F. fomentarius was also widely used as a styptic to stop bleeding and as a vulnerary to treat wounds. This practice dates to Hippocrates of Cos (460 – 370 BCE), the Greek physician who, as the “father of medicine” was the progenitor of the notion that illness was the result of an imbalance among the four humors of blood, black bile, yellow bile an phlegm. The “Hippocratic Corpus” is a body of works attributed to both Hippocrates and his students which contains the prescriptive: “…if the pain settles somewhere else, cauterize: burn fleshy parts with irons, osseous and fibrous ones with fungi.” In the absence of any linking common or scientific names, the use of the tinder fungus is presumed. The styptic function is evident in the various references to this application in the common names in several languages. The German Wundschwamm literally means “wound sponge” and the Italian Esporija pare heridas means “sponge for the wound.” In English, the fungus is also known as Surgeon’s agaric and Agaricus chirurgorum. The agaric name comes from the Greek Agarikon, which means fungus – the fungi of the genus Fomes were frequently referred to as agarics, particularly when used in the manufacture of punk. A chirurgeon is an earlier form of the word surgeon; the Latin surgery is chirurgia. The styptic function is a testimonial to the water absorbing properties of the tinder polypore. The common name German felt refers to the kneading of the tinder fungus inner flesh into a felt-like fabric used to make water-resistant hats. It is still in use for its water absorbent properties today. Amadou pouches are sold to fisherman for the storage of artificial flies; the fungus draws the moisture from the fly to restore the evanescence necessary to allure piscine predators.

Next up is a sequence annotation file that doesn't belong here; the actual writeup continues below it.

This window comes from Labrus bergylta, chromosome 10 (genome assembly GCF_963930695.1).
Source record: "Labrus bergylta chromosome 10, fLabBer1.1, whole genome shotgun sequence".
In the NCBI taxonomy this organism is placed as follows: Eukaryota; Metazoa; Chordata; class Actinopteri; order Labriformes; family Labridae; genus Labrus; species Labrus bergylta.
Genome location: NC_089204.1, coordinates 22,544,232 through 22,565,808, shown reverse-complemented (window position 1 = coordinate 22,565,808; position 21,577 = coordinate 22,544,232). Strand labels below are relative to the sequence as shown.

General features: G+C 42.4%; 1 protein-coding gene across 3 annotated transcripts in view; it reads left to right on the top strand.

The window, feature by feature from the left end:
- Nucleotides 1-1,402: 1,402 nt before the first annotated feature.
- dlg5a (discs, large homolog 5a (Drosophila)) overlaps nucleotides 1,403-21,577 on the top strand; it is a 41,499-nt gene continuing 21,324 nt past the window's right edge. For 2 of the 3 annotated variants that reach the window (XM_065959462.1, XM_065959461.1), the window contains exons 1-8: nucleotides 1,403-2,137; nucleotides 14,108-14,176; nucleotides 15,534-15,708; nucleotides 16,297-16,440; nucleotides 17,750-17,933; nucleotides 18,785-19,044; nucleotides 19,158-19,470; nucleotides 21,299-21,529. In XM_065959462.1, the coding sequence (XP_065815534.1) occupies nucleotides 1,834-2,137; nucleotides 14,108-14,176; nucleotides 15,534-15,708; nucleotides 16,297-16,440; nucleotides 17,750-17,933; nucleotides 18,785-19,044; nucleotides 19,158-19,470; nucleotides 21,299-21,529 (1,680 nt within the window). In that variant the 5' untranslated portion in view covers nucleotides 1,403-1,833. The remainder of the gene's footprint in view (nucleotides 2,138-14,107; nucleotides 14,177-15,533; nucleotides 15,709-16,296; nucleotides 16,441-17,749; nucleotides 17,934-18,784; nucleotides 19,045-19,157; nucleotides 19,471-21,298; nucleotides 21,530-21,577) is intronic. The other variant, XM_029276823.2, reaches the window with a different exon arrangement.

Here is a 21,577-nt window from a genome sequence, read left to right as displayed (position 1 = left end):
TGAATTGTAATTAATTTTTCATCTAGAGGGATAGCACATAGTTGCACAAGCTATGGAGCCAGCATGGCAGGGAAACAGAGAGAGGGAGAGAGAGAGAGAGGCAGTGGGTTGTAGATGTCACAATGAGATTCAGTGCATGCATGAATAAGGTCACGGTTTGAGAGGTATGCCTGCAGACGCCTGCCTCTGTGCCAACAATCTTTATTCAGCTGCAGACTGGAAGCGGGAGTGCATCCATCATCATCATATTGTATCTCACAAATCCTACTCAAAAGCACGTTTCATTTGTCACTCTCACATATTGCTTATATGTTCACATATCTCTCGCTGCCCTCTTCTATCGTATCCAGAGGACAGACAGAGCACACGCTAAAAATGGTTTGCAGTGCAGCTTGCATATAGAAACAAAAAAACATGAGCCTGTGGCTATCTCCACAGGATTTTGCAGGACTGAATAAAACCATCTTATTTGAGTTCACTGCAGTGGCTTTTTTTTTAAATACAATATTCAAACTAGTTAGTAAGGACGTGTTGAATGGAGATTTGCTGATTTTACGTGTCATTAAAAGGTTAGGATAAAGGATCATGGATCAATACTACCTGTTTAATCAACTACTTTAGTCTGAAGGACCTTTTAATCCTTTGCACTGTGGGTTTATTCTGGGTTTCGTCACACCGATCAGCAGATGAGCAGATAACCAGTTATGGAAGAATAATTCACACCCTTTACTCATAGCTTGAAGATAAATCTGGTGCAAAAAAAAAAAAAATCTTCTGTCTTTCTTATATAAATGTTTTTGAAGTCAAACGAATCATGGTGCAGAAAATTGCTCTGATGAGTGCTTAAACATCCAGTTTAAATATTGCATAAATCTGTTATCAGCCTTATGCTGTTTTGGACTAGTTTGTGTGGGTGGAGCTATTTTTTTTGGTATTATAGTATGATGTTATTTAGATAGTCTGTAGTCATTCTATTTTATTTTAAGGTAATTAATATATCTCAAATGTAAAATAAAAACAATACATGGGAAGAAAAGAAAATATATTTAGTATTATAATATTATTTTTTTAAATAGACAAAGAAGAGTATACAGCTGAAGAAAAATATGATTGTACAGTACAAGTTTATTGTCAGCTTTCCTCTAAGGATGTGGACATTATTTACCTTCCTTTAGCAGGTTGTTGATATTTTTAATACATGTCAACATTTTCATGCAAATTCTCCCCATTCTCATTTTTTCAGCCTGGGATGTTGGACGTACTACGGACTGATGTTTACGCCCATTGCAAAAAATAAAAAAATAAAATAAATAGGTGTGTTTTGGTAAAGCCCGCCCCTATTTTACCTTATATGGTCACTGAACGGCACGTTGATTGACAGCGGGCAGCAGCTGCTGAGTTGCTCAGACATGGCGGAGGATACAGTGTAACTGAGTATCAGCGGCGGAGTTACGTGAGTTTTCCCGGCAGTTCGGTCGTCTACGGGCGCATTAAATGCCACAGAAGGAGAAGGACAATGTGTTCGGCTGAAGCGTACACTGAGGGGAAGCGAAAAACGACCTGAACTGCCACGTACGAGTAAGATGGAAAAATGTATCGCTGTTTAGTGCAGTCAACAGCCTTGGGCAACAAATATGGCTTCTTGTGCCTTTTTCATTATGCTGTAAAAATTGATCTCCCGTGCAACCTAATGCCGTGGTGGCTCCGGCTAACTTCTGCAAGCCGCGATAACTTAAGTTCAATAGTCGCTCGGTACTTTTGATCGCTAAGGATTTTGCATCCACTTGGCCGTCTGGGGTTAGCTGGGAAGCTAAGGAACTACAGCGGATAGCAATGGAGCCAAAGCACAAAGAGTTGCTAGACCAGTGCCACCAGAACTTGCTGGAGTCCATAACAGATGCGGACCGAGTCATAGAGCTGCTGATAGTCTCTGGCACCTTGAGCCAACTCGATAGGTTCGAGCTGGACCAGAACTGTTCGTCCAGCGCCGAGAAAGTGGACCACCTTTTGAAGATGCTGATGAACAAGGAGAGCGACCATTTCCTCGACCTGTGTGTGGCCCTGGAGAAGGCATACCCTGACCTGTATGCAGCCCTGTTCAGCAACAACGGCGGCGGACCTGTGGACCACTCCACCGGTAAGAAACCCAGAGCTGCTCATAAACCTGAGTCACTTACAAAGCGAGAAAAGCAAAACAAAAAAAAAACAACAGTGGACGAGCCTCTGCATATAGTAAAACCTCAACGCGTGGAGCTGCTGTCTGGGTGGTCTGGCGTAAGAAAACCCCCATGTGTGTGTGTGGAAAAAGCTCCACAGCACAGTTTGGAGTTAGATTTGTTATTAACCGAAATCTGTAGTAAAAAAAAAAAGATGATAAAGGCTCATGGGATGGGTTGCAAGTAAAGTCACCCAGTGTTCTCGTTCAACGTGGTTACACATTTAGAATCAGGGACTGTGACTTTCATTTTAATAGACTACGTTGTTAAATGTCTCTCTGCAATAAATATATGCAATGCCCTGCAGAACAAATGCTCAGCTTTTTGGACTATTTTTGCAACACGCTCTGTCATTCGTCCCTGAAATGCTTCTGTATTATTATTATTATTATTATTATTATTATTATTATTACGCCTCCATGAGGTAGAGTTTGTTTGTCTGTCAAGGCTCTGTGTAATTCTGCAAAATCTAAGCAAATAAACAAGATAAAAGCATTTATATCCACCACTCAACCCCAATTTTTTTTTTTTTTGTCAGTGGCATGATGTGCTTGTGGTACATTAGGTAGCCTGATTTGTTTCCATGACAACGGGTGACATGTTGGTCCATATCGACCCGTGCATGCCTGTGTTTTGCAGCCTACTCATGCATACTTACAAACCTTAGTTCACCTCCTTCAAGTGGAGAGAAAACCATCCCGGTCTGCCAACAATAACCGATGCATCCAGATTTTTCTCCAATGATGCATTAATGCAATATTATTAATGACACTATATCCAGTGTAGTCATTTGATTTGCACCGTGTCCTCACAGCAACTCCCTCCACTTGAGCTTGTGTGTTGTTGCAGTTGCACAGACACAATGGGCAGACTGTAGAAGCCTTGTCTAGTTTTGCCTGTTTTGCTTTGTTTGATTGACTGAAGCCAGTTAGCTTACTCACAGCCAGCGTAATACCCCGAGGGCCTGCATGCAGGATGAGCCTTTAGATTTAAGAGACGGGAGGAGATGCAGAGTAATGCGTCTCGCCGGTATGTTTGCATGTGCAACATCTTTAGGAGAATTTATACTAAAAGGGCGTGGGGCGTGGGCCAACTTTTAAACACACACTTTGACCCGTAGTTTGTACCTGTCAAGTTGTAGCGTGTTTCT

The salubrious use of the Surgeon’s agaric for staunching wounds was doubtless enhanced by its attendant medicinal benefits. Numerous modern researchers have demonstrated that F. fomentarius has anti-tumor and antibacterial properties, attributed to iodine and to a substance aptly named fomentariol. It was used by a number of Native American tribes to treat arthritis, by the healers of ancient China as a cancer medicine, and by the peoples of South Asia as a diuretic and laxative. The Native Americans of Siberia used it in powdered form as a snuff-like nasal inhalant. It is even reported to be one of the better palliatives for an ingrown toenail, strips of the velvety felt being placed between the toes.
The widespread use of the tinder polypore in ancient times was a matter of historical conjecture until 1991 when it was affirmed with archaeological certainty; Austrian hikers found a frozen corpse half emerged from the Schnalstal Glacier in the Tyrolean Alps. The hapless wayfarer was thought to be of relatively recent mortality and was taken to Innsbruck, Austria for investigation. It was quickly determined based on the artifacts found with him that he was of much older provenance – a 5000 year old Neolithic European who lived during the Copper Age . He was christened Oetzi or Ötzi for the region of Italy adjacent to the alpine pass of his demise. His death was attributed to exposure. In 1998, careful geographic coordinates of his bier confirmed that he was actually found in Italy; Oetzi was accordingly moved to the South Tyrol Museum of Archaeology in Bolzano, Italy, where he is on display in a specially refrigerated catafalque. The Italians conducted an independent inspection and found that he had an arrowhead lodged in his back, a much more plausible cause of death. Among his many accoutrements was a pouch containing tinder polypore fragments along with several small sharpened flint stones. It is not known if the fungus was used to treat wounds or as a means to transport and start fires, possibly both. The contents of the pouch are preserved on display there with the mummified remains of “the iceman.”